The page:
If SANTOSH Ostwal and his wife, Rajashree Otswal, were to calculate the number of electricity units saved or the amount of water conserved in terms of money, thanks to their invention, it would be enough to set up a small power plant or building a small dam. The end to a farmer’s daily drudgery and sleepless nights, though, is hard to convert into currency. But then money is something the Ostwal couple have not seen much of in their long journey of taking technology to the farms.

Much before information and communication technology (ICT) for agriculture and rural development became buzzwords and ‘e’ got hyphenated to everything, the Ostwals, both engineers, ventured into wireless irrigation and mobile-to-mobile (M2M) communication systems for agriculture. A remotely controlled pump using the mobile phone and combing it with some clever electronics was the innovation that has made the lives of farmers easier.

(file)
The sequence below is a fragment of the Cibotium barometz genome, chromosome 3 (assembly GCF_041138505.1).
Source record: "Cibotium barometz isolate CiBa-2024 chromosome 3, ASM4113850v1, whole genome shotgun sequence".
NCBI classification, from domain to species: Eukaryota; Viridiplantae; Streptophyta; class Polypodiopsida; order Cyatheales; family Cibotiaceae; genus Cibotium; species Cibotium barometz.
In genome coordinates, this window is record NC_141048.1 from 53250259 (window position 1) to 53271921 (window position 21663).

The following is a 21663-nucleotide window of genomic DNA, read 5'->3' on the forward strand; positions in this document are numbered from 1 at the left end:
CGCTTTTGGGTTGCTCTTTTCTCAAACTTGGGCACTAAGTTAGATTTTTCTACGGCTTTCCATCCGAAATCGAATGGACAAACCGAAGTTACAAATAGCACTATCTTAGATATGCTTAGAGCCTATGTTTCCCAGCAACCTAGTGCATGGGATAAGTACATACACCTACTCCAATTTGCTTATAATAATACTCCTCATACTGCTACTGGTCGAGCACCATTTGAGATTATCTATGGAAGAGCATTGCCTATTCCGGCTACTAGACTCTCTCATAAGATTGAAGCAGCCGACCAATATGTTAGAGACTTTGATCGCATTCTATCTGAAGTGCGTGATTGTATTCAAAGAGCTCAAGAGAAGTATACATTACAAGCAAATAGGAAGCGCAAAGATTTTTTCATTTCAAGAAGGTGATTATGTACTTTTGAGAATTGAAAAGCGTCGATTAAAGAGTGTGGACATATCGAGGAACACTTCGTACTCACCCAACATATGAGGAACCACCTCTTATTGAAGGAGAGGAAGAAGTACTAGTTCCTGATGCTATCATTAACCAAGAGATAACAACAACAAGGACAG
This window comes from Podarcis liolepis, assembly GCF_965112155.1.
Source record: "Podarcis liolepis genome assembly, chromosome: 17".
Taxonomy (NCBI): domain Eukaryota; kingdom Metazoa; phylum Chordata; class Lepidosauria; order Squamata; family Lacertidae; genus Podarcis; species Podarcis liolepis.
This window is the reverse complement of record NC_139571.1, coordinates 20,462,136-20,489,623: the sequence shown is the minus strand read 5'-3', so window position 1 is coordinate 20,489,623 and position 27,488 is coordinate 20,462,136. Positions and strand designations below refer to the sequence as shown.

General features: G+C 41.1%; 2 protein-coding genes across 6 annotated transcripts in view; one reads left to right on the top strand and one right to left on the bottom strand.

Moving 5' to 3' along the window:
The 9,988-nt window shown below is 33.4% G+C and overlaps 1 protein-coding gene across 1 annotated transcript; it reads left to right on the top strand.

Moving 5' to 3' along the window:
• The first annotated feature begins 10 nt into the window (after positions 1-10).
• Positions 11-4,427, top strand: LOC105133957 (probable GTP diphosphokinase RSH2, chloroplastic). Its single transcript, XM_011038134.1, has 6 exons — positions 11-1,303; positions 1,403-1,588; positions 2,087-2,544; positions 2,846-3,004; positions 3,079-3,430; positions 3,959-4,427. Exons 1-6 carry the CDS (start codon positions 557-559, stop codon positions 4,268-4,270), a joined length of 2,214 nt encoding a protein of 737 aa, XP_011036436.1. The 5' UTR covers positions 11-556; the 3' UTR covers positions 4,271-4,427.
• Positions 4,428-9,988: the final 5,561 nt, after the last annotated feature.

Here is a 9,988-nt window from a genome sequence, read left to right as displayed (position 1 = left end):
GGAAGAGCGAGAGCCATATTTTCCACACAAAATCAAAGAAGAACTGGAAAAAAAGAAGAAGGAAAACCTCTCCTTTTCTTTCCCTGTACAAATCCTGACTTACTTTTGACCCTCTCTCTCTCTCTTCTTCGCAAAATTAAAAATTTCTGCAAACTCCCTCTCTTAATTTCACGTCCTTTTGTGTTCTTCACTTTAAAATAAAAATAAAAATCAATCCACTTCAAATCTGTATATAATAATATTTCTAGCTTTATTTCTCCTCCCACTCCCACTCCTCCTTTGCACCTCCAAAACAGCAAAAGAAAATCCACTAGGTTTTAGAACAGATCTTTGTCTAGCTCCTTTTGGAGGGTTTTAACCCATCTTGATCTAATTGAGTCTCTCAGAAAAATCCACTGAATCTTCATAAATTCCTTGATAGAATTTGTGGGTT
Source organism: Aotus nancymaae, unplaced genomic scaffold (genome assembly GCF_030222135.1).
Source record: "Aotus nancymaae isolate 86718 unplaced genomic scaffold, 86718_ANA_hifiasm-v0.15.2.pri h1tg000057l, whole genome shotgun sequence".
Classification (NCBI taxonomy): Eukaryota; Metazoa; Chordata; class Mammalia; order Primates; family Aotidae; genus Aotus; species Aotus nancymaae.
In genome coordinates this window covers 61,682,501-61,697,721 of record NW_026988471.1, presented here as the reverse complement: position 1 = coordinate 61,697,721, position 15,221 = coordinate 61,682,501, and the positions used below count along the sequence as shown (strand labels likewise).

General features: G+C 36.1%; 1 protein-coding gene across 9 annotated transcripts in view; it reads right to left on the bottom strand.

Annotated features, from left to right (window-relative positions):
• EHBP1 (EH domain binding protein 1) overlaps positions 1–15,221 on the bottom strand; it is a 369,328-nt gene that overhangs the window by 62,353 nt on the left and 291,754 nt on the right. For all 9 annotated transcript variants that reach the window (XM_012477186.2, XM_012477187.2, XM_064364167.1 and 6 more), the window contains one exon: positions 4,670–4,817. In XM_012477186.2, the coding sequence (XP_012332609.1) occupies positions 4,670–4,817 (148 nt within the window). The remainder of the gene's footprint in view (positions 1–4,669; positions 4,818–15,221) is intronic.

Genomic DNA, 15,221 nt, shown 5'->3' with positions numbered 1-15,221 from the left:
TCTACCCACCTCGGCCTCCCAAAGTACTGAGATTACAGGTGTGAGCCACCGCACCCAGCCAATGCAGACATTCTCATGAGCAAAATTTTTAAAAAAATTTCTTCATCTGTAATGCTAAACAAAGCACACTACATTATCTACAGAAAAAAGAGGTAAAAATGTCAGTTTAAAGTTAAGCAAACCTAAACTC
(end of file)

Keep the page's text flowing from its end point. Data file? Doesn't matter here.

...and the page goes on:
The Ostwals’ invention has impacted the lives of four lakh farmers with 50,000 installations in the last 12 years. A smart and affordable device, Nano Ganesh, saves farmers from making treacherous trips in pitch dark to their farms at midnight to access their water pumps and operate them, a daily reality, especially with erratic power supply. When the tired farmer fails to go out and switch off the water pump, there’s wastage of water and electricity. In addition, the excess water damages the soil and crop, hurting them further. If that is not enough, there is the theft of water pumps and cables to be dealt with. These are the problems that the couple set to solve.

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Jan 9, 2017

Calorie Restriction as a Means to Improve Surgical Outcomes

Posted by in categories: biotech/medical, food, health, life extension

More data for caloric restriction and health benefits.